Built within the walls of the citadel, the Sainte-Croix church and its chapel date back to the 11th century. A new church was probably built around 1140 and then enlarged at the end of the 12th century. The western façade was rebuilt in 1750 with stones from the castle. Major restoration work took place between 1852 and 1855.
Nothing is left of the old church of Dedgum, except the gate of Aijlva from 1707 - now part of the Fries Museum. The current church of Dedgum dates from the last half of the nineteenth century - but has special elements.
The church of St. Laurent has undergone numerous transformations. All that remains of the original church are the flat sculptures on the façade. The 11th-century porch tower was rebuilt and topped with a spire in 1870. The north side nave (three flamboyant gothic bays) and the stained glass window in the apse date from the 15th century. A fire broke out on 17 December 2014, destroying the 17th-century altarpiece.
After a major restoration, the 19th century church of Baaium looks beautiful again. The church can be considered very special, both inside and out; there is, among other things, a baptismal font from the fifteenth century.
The church of Westernijtsjerk was probably built at the end of the thirteenth century with remnants of a former estate houd: Jeppema Estate. In the fifteenth century the church was renewed and enlarged. The interior of the church is of great beauty.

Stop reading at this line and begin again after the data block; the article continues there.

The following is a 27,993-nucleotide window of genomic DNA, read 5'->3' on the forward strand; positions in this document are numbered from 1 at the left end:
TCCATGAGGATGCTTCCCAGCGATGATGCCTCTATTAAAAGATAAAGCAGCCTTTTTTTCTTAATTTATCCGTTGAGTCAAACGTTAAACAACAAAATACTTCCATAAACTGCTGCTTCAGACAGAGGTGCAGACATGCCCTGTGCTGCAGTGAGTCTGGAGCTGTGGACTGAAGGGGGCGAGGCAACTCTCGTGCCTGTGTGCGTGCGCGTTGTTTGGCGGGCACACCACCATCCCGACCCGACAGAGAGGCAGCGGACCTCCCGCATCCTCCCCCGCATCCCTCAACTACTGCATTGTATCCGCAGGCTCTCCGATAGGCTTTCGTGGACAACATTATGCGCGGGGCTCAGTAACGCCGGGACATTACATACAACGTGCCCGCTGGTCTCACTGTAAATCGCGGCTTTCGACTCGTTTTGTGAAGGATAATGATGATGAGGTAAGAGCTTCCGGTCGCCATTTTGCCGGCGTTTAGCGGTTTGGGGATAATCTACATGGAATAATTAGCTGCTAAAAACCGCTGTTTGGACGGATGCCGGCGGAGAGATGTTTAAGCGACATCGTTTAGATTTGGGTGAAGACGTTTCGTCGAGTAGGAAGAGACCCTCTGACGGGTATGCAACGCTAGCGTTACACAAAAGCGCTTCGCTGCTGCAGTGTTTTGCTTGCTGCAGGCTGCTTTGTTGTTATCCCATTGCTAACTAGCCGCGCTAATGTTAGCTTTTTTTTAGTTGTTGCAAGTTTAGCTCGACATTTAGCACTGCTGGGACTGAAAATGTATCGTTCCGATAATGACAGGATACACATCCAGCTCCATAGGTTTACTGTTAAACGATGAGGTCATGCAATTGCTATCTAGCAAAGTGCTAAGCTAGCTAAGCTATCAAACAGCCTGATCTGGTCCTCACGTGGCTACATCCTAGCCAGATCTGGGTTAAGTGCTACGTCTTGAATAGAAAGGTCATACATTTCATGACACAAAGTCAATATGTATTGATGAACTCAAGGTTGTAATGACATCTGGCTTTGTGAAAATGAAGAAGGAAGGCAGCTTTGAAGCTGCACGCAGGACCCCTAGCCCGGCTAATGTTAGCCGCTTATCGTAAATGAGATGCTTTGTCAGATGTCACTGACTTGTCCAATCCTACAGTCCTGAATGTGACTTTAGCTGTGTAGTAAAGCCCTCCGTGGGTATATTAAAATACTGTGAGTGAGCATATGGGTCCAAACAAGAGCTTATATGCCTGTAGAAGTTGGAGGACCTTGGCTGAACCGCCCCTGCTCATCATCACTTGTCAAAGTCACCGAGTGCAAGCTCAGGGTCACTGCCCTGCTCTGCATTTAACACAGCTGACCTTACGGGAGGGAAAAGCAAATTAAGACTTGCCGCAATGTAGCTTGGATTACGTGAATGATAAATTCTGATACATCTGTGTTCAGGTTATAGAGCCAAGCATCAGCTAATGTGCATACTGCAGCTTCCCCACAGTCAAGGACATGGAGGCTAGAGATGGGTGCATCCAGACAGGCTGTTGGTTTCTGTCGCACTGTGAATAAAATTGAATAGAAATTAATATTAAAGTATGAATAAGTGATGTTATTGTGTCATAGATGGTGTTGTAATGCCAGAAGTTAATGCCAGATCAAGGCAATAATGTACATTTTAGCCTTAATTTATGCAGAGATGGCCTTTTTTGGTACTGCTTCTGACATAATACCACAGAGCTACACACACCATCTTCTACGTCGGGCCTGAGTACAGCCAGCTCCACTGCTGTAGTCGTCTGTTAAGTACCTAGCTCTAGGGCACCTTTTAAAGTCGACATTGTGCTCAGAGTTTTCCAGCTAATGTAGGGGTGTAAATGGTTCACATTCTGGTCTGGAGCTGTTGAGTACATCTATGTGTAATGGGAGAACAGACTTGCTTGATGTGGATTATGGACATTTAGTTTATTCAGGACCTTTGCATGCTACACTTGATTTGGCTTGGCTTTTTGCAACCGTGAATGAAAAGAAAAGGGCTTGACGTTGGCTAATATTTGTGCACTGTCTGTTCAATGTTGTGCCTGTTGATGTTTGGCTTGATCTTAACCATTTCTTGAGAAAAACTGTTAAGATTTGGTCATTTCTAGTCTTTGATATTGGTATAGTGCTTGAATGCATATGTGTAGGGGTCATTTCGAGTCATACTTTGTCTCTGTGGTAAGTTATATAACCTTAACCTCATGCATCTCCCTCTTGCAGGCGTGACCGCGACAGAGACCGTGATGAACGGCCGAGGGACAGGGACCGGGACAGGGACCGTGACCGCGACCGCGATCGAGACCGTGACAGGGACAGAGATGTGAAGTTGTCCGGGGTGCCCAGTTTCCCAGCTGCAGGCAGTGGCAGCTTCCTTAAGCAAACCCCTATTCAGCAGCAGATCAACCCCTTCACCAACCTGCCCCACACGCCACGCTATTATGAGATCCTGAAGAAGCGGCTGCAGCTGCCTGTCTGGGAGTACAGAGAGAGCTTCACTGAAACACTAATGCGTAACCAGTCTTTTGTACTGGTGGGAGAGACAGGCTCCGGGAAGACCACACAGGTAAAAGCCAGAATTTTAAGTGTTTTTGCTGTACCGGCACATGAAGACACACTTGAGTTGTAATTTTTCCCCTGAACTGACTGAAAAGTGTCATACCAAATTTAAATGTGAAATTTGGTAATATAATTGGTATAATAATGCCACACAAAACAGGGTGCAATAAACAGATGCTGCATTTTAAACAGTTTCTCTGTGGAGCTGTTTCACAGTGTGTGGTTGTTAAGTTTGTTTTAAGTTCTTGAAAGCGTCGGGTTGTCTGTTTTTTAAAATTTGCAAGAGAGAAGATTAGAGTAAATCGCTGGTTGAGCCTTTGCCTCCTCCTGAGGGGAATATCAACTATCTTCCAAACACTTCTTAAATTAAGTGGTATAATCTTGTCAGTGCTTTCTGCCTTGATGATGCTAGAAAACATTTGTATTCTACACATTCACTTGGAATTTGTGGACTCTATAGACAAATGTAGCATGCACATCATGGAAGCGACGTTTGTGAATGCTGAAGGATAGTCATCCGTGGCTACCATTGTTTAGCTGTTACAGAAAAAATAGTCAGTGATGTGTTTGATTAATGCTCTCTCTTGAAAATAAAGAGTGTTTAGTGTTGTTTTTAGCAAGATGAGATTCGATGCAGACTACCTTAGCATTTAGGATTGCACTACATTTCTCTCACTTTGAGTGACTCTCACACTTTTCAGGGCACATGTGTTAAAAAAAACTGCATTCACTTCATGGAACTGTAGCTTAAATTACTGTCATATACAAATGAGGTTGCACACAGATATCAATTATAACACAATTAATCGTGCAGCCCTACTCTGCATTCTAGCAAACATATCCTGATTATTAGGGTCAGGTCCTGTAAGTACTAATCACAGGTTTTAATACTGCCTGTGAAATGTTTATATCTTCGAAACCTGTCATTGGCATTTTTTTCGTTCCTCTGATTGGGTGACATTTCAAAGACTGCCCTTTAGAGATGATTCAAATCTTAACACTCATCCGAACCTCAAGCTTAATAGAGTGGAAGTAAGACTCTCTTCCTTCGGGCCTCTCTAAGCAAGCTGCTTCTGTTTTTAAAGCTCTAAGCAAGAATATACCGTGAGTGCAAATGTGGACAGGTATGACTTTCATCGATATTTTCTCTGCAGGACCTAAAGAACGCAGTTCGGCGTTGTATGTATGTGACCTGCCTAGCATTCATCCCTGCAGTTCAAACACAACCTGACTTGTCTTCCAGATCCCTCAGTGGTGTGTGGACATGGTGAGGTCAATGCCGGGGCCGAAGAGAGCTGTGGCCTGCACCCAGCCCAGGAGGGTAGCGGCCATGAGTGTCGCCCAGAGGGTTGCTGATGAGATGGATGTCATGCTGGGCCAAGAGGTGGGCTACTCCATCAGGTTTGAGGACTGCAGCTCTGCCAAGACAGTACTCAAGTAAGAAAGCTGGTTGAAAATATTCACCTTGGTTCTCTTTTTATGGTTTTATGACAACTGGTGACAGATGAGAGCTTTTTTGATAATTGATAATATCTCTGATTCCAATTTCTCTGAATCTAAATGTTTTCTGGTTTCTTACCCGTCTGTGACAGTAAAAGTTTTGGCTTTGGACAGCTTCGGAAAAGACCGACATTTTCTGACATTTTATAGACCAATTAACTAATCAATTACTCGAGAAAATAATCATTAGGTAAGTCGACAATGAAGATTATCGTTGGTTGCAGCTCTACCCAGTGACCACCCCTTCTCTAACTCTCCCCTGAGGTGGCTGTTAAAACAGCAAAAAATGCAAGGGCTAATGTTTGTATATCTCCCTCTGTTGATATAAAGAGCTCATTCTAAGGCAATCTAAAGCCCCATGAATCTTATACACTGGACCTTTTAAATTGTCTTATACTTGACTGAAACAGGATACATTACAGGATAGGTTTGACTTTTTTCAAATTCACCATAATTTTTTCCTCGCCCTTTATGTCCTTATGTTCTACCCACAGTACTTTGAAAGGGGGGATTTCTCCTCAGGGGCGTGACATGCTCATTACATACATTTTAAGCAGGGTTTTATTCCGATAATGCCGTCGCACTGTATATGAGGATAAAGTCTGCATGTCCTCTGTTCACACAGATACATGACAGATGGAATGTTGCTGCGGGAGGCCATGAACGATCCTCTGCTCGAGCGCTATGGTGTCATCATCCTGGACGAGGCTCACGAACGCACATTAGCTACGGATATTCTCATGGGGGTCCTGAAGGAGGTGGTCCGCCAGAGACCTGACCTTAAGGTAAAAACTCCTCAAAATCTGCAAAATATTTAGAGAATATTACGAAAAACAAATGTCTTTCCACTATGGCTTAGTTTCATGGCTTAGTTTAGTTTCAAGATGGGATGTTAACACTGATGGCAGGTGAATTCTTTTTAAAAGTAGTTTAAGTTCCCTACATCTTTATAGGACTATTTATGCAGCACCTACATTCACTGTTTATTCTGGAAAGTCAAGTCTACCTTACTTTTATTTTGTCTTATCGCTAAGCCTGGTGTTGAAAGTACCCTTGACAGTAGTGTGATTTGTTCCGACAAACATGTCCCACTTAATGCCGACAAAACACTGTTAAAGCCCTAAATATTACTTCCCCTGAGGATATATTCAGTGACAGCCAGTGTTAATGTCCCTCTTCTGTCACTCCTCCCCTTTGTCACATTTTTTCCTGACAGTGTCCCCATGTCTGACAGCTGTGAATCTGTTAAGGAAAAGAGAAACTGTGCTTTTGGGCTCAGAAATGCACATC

The Romanesque Saint Nicholas Church, dating from the 12th century, stands on a mound that has been almost completely excavated. The church is largely made of tuff stone. At this moment the church is not used much, but the building can be visited.
The Amsterdam Westerkerk is a Calvinist church built between 1620 and 1631 in a Baroque style.
The St. Vitus Church is a church from the thirteenth century. In the tower there is a clock from 1477, and in the church you can see a pulpit from the seventeenth century. There are beautifully carved gravestones in the floor.
The Sint-Nicolaaskerk (old church) was inaugurated at the end of the 14th century. The building was damaged by the city's fire of 1421 and 1452, but more seriously by the fire of 1645, after which date most of the interior. After the Alteratia of 1578, the church became Protestant. The Nieuwe Kerk, since 1814, is used for royal investitures and weddings. Nowadays, it is also one of the main exhibition centres in Amsterdam.
The Church of St. Peter and St. Paul (De Papegaai) is a former Roman Catholic hidden church founded in 1672. The current building is a reconstruction of the mid-nineteenth century in neo-Gothic style, the first in this style in Amsterdam.
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St. Martin's Church, Landshut